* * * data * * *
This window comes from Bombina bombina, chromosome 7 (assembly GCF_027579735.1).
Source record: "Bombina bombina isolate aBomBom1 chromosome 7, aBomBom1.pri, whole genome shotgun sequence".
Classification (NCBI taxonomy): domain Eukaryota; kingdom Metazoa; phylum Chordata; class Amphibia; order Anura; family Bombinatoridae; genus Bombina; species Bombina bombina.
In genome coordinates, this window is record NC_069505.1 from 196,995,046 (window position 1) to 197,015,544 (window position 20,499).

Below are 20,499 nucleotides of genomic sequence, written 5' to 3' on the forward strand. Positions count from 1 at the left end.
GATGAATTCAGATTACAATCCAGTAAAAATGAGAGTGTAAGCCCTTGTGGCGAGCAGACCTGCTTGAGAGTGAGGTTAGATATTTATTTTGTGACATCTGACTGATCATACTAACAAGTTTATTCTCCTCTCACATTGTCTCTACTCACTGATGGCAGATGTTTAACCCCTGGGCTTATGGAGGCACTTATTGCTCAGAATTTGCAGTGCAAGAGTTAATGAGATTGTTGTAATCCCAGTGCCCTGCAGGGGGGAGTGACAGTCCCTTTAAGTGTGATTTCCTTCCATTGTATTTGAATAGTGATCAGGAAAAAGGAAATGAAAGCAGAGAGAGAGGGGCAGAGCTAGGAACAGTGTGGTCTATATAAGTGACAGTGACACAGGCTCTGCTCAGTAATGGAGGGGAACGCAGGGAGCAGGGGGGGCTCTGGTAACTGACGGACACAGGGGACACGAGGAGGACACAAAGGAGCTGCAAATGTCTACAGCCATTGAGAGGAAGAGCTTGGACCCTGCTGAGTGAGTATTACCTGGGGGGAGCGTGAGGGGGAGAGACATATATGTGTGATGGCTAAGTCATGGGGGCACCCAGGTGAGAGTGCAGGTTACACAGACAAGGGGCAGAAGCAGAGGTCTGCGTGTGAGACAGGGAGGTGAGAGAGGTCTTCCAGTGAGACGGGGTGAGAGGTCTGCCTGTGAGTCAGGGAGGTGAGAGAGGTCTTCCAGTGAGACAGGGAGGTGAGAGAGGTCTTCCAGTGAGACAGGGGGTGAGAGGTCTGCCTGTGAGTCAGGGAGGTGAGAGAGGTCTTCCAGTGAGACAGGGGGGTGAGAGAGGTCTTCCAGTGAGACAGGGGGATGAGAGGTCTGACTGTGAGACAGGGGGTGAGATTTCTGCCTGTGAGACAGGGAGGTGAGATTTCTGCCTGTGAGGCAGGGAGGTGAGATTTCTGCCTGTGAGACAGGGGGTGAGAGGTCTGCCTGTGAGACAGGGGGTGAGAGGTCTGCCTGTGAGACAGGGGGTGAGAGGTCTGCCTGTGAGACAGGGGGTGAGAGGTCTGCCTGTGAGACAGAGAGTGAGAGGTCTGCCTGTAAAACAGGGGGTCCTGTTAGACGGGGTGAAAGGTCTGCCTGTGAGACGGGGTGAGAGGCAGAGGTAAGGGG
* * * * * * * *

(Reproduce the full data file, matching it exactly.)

This window comes from Bombina bombina, chromosome 7 (assembly GCF_027579735.1).
Source record: "Bombina bombina isolate aBomBom1 chromosome 7, aBomBom1.pri, whole genome shotgun sequence".
Classification (NCBI taxonomy): domain Eukaryota; kingdom Metazoa; phylum Chordata; class Amphibia; order Anura; family Bombinatoridae; genus Bombina; species Bombina bombina.
In genome coordinates, this window is record NC_069505.1 from 196,995,046 (window position 1) to 197,015,544 (window position 20,499).

Below are 20,499 nucleotides of genomic sequence, written 5' to 3' on the forward strand. Positions count from 1 at the left end.
GATGAATTCAGATTACAATCCAGTAAAAATGAGAGTGTAAGCCCTTGTGGCGAGCAGACCTGCTTGAGAGTGAGGTTAGATATTTATTTTGTGACATCTGACTGATCATACTAACAAGTTTATTCTCCTCTCACATTGTCTCTACTCACTGATGGCAGATGTTTAACCCCTGGGCTTATGGAGGCACTTATTGCTCAGAATTTGCAGTGCAAGAGTTAATGAGATTGTTGTAATCCCAGTGCCCTGCAGGGGGGAGTGACAGTCCCTTTAAGTGTGATTTCCTTCCATTGTATTTGAATAGTGATCAGGAAAAAGGAAATGAAAGCAGAGAGAGAGGGGCAGAGCTAGGAACAGTGTGGTCTATATAAGTGACAGTGACACAGGCTCTGCTCAGTAATGGAGGGGAACGCAGGGAGCAGGGGGGGCTCTGGTAACTGACGGACACAGGGGACACGAGGAGGACACAAAGGAGCTGCAAATGTCTACAGCCATTGAGAGGAAGAGCTTGGACCCTGCTGAGTGAGTATTACCTGGGGGGAGCGTGAGGGGGAGAGACATATATGTGTGATGGCTAAGTCATGGGGGCACCCAGGTGAGAGTGCAGGTTACACAGACAAGGGGCAGAAGCAGAGGTCTGCGTGTGAGACAGGGAGGTGAGAGAGGTCTTCCAGTGAGACGGGGTGAGAGGTCTGCCTGTGAGTCAGGGAGGTGAGAGAGGTCTTCCAGTGAGACAGGGAGGTGAGAGAGGTCTTCCAGTGAGACAGGGGGTGAGAGGTCTGCCTGTGAGTCAGGGAGGTGAGAGAGGTCTTCCAGTGAGACAGGGGGGTGAGAGAGGTCTTCCAGTGAGACAGGGGGATGAGAGGTCTGACTGTGAGACAGGGGGTGAGATTTCTGCCTGTGAGACAGGGAGGTGAGATTTCTGCCTGTGAGGCAGGGAGGTGAGATTTCTGCCTGTGAGACAGGGGGTGAGAGGTCTGCCTGTGAGACAGGGGGTGAGAGGTCTGCCTGTGAGACAGGGGGTGAGAGGTCTGCCTGTGAGACAGGGGGTGAGAGGTCTGCCTGTGAGACAGAGAGTGAGAGGTCTGCCTGTAAAACAGGGGGTCCTGTTAGACGGGGTGAAAGGTCTGCCTGTGAGACGGGGTGAGAGGCAGAGGTAAGGGG